Plaintiff's Veteran's Record contains transcripts, records, and decisions relating to plaintiff's benefits proceedings before the DVA. Hodge, "an employee of the [DVA] with Page 6 substantial experience with [DVA] benefits," summarizes these proceedings in his declaration. Mot. for Summ. J. at 2 & Exhibit A ¶ 1-3 (Declaration of Gary Hodge, Supervisory Veterans Service Representative, Department of Veterans Affairs). According to this summary and plaintiff's Veterans Record:

  Plaintiff was honorably discharged from the Army in May of 1946. Ex. A ¶ 3 and Vets. Rec. at 6, 1419. A report of his last physical examination prior to discharge lists a diagnosis of "Bell's palsy, right side of face" and gives an onset date of November 1945 for this condition.*fn2 Vets. Rec. at 34, block 11. There is no evidence in this report of a psychiatric disorder. Id. at block 32.

  After plaintiff's discharge, the DVA initially gave plaintiff a 10 percent disability rating*fn3 for his Bell's Palsy effective May 12, 1946. Ex. A ¶ 5, Vets. Rec. at 656. This rating was increased to 30 percent effective May 12, 1946, by a rating decision dated September 18, 1946. Ex. A ¶ 5, Vets. Rec. at 568.

  On April 29, 1969, Mr. Duke submitted a claim to the DVA requesting service connection*fn4 for a mental disorder as secondary to his service connected Bell's Palsy. The DVA denied service connection in a rating decision dated April 22, 1970 on the ground that there was Page 7 no record of mental illness while he was in the service, within one year of discharge, or as secondary to his Bell's Palsy. Ex. A ¶ 6, Vets. Rec. at 1247-1248.

  On March 18, 1987, Mr. Duke filed another claim for service connection for his mental disorder as secondary to his Bell's Palsy. On November 14, 1987, the DVA granted service connection for his anxiety disorder, and this disorder was assigned a disability rating of 30 percent effective March 18, 1987. Ex. A ¶ 7, Vets. Rec. at 1416-18. When this disability rating was combined with the disability rating for his Bell's Palsy, plaintiff's combined service connected evaluation was increased to 50 percent.*fn5 Exh. A ¶ 8, Vets. Rec. at 1416-18.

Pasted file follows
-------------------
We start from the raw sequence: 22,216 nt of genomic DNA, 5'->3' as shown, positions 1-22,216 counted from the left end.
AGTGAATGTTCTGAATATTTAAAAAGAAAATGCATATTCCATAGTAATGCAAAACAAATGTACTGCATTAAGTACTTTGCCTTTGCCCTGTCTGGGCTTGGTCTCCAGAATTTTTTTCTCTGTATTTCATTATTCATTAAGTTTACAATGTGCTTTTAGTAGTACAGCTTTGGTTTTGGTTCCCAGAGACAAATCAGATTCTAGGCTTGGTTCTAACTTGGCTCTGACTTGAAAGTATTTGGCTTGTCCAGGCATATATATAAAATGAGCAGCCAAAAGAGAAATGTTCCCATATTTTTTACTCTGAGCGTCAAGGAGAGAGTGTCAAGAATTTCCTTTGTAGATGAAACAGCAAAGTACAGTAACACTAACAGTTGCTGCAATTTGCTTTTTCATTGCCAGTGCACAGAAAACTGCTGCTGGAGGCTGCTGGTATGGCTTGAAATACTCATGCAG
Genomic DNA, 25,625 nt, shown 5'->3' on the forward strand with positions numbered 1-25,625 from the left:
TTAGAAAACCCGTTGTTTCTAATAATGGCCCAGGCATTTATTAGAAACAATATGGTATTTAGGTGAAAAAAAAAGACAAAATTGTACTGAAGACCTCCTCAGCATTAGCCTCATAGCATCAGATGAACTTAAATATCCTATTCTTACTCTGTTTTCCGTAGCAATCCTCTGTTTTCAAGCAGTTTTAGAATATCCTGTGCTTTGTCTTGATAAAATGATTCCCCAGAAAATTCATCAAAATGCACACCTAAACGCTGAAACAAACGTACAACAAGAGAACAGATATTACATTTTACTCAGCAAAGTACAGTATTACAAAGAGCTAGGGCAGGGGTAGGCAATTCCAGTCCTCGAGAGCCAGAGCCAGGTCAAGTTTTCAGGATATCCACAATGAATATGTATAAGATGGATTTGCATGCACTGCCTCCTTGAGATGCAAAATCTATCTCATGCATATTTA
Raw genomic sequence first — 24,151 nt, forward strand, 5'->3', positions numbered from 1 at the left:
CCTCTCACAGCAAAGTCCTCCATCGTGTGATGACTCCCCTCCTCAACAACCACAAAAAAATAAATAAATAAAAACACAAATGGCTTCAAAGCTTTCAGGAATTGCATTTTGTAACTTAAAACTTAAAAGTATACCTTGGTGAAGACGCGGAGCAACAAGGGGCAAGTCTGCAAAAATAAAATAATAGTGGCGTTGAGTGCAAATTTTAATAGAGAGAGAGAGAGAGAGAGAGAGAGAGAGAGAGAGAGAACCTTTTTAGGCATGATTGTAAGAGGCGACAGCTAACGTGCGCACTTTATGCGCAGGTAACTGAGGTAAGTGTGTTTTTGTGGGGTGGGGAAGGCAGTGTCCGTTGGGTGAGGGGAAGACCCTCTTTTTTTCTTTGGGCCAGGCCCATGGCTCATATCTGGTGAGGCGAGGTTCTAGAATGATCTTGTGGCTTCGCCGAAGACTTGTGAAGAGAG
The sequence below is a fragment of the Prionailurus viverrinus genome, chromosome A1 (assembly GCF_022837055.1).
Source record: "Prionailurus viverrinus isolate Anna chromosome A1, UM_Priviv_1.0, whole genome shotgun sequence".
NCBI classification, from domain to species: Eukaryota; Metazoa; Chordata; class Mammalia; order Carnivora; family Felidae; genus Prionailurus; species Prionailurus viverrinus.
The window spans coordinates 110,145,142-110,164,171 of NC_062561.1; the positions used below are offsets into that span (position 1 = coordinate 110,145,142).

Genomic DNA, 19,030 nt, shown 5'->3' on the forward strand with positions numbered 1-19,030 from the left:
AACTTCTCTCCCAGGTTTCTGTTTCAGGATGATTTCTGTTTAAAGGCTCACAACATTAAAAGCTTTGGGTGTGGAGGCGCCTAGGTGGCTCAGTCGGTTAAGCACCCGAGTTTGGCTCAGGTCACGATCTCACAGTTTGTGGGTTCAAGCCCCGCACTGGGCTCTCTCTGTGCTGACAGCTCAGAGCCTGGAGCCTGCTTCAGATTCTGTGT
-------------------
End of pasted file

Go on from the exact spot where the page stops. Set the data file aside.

Plaintiff appealed this disability rating and the effective date assigned by the DVA. He provided testimony at a hearing on November 10, 1988. Ex. A ¶ 9, Vets. Rec. at 1083-1101. After this hearing, the hearing officer increased the individual disability evaluation for plaintiff's anxiety disorder to 50 percent in a decision dated April 21, 1989. Vets. Rec. at 1059-60. When plaintiff's 50 percent anxiety disability and 30 percent disability from Bell's Palsey were considered together, his combined evaluation became 70 percent, effective March 18, 1997. Ex. Page 8 A ¶ 9, Vets. Rec. at 1059-1060, 1670-1671.

  Plaintiff appealed this decision, requesting an earlier effective date for his disability benefits. The appeal was forwarded to the DVA Board of Veterans Appeals ("Board"). In a decision dated May 10, 1991, the Board denied plaintiff's request for an earlier effective date for his anxiety disorder. Ex. A ¶ 10, Vets. Rec. 895-899.

  On March 12, 1991, plaintiff again presented a claim for an earlier effective date for his anxiety disorder. He also claimed service connection for arthritis of the thoracic spine. Ex. A ¶ 12, Vets. Rec. at 933. The DVA denied an earlier effective date in a rating decision dated January 8, 1992. Ex. A ¶ 12, Vets. Rec. at 873-876. However, in that decision, the DVA granted plaintiff a 10 percent disability rating for arthritis. This additional rating was not sufficient to increase his overall disability evaluation above 70 percent. Ex. A ¶ 2, Vets. Rec. at 873-876.

  Plaintiff filed a Notice of Disagreement with the January 8, 1992 rating decision on February 7, 1992. This is the first step in appealing a decision to the Board of Veterans Appeals. Vets. Rec. at 1957. By a decision dated January 20, 1995, the Board denied entitlement to an earlier effective date for plaintiff's anxiety disorder. Ex. A ¶ 13, Vets. Rec. at 1661-1666. This decision was later upheld by the United States Court of Appeals for Veterans Claims (formerly the Court of Veterans Appeals) in a decision dated June 5, 1997. Ex. A ¶ 13, Vets. Rec. at 1602-1607.